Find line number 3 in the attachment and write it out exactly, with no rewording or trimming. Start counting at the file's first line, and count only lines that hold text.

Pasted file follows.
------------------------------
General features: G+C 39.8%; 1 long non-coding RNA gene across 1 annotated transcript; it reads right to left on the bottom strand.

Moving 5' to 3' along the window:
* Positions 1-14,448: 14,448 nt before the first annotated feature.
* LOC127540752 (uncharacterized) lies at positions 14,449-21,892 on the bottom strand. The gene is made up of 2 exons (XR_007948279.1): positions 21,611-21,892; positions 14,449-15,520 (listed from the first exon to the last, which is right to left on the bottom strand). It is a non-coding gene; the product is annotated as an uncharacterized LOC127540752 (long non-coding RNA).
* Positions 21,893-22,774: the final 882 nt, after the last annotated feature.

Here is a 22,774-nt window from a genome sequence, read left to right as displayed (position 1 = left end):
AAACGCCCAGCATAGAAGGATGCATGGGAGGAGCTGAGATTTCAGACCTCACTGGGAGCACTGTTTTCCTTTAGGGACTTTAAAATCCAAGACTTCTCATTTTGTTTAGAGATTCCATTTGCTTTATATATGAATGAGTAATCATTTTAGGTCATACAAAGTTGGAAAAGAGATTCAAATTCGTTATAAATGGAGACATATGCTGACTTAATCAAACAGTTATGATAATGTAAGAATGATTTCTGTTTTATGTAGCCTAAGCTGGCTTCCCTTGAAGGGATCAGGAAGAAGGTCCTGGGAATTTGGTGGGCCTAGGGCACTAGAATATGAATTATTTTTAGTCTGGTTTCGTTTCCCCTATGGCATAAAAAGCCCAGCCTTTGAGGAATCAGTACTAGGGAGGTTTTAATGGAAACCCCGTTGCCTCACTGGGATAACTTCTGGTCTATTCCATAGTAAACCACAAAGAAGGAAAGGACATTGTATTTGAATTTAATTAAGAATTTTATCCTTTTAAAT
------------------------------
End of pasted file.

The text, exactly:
* Positions 1-14,448: 14,448 nt before the first annotated feature.